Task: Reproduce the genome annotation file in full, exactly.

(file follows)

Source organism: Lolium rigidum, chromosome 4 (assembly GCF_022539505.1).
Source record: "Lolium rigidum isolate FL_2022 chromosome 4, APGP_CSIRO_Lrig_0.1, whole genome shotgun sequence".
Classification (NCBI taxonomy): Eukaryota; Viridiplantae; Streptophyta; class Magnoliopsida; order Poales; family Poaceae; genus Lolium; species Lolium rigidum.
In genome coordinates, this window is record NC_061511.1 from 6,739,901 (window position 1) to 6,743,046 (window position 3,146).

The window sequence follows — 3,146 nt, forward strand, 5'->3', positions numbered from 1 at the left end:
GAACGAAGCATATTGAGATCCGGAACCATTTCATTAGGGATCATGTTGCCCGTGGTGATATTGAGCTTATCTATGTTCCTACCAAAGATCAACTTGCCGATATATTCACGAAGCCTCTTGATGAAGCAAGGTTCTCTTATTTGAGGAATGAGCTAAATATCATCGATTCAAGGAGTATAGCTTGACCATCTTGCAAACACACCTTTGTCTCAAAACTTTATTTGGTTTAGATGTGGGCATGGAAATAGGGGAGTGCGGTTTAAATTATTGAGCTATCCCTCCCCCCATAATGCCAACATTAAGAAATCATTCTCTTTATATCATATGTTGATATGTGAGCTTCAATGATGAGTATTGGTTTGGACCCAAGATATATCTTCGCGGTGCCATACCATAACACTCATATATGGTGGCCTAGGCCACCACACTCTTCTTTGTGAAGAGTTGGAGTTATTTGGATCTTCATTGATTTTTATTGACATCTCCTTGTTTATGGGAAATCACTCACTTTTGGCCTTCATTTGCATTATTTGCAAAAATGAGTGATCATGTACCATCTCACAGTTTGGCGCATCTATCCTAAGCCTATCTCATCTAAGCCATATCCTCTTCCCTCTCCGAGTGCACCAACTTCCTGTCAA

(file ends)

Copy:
Source organism: Lolium rigidum, chromosome 4 (assembly GCF_022539505.1).
Source record: "Lolium rigidum isolate FL_2022 chromosome 4, APGP_CSIRO_Lrig_0.1, whole genome shotgun sequence".
Classification (NCBI taxonomy): Eukaryota; Viridiplantae; Streptophyta; class Magnoliopsida; order Poales; family Poaceae; genus Lolium; species Lolium rigidum.
In genome coordinates, this window is record NC_061511.1 from 6,739,901 (window position 1) to 6,743,046 (window position 3,146).

The window sequence follows — 3,146 nt, forward strand, 5'->3', positions numbered from 1 at the left end:
GAACGAAGCATATTGAGATCCGGAACCATTTCATTAGGGATCATGTTGCCCGTGGTGATATTGAGCTTATCTATGTTCCTACCAAAGATCAACTTGCCGATATATTCACGAAGCCTCTTGATGAAGCAAGGTTCTCTTATTTGAGGAATGAGCTAAATATCATCGATTCAAGGAGTATAGCTTGACCATCTTGCAAACACACCTTTGTCTCAAAACTTTATTTGGTTTAGATGTGGGCATGGAAATAGGGGAGTGCGGTTTAAATTATTGAGCTATCCCTCCCCCCATAATGCCAACATTAAGAAATCATTCTCTTTATATCATATGTTGATATGTGAGCTTCAATGATGAGTATTGGTTTGGACCCAAGATATATCTTCGCGGTGCCATACCATAACACTCATATATGGTGGCCTAGGCCACCACACTCTTCTTTGTGAAGAGTTGGAGTTATTTGGATCTTCATTGATTTTTATTGACATCTCCTTGTTTATGGGAAATCACTCACTTTTGGCCTTCATTTGCATTATTTGCAAAAATGAGTGATCATGTACCATCTCACAGTTTGGCGCATCTATCCTAAGCCTATCTCATCTAAGCCATATCCTCTTCCCTCTCCGAGTGCACCAACTTCCTGTCAA